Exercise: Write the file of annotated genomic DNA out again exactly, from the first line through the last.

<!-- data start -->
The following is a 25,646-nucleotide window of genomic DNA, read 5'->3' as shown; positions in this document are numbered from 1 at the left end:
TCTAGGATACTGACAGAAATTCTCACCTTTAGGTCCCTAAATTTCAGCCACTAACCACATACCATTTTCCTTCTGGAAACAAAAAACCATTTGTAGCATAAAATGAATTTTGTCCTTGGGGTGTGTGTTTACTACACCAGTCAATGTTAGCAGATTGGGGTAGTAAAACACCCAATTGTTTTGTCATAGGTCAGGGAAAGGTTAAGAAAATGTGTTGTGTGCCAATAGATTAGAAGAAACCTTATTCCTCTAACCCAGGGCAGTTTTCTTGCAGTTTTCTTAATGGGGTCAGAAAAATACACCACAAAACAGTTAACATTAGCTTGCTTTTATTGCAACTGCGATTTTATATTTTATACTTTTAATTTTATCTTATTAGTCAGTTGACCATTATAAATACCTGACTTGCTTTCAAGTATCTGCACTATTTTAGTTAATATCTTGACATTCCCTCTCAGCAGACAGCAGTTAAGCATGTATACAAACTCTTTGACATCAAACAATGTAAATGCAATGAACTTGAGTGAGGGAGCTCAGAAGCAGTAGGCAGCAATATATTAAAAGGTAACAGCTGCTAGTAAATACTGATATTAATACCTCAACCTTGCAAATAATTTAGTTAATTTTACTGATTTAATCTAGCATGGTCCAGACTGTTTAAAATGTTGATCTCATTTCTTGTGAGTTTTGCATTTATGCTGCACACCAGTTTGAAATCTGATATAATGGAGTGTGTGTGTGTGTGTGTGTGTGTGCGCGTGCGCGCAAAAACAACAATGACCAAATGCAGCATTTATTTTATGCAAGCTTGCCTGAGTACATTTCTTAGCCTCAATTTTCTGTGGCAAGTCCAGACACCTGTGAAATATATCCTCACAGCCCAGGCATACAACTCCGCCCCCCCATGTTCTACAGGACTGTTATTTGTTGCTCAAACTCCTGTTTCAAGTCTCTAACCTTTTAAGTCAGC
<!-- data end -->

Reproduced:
The following is a 25,646-nucleotide window of genomic DNA, read 5'->3' as shown; positions in this document are numbered from 1 at the left end:
TCTAGGATACTGACAGAAATTCTCACCTTTAGGTCCCTAAATTTCAGCCACTAACCACATACCATTTTCCTTCTGGAAACAAAAAACCATTTGTAGCATAAAATGAATTTTGTCCTTGGGGTGTGTGTTTACTACACCAGTCAATGTTAGCAGATTGGGGTAGTAAAACACCCAATTGTTTTGTCATAGGTCAGGGAAAGGTTAAGAAAATGTGTTGTGTGCCAATAGATTAGAAGAAACCTTATTCCTCTAACCCAGGGCAGTTTTCTTGCAGTTTTCTTAATGGGGTCAGAAAAATACACCACAAAACAGTTAACATTAGCTTGCTTTTATTGCAACTGCGATTTTATATTTTATACTTTTAATTTTATCTTATTAGTCAGTTGACCATTATAAATACCTGACTTGCTTTCAAGTATCTGCACTATTTTAGTTAATATCTTGACATTCCCTCTCAGCAGACAGCAGTTAAGCATGTATACAAACTCTTTGACATCAAACAATGTAAATGCAATGAACTTGAGTGAGGGAGCTCAGAAGCAGTAGGCAGCAATATATTAAAAGGTAACAGCTGCTAGTAAATACTGATATTAATACCTCAACCTTGCAAATAATTTAGTTAATTTTACTGATTTAATCTAGCATGGTCCAGACTGTTTAAAATGTTGATCTCATTTCTTGTGAGTTTTGCATTTATGCTGCACACCAGTTTGAAATCTGATATAATGGAGTGTGTGTGTGTGTGTGTGTGTGTGCGCGTGCGCGCAAAAACAACAATGACCAAATGCAGCATTTATTTTATGCAAGCTTGCCTGAGTACATTTCTTAGCCTCAATTTTCTGTGGCAAGTCCAGACACCTGTGAAATATATCCTCACAGCCCAGGCATACAACTCCGCCCCCCCATGTTCTACAGGACTGTTATTTGTTGCTCAAACTCCTGTTTCAAGTCTCTAACCTTTTAAGTCAGC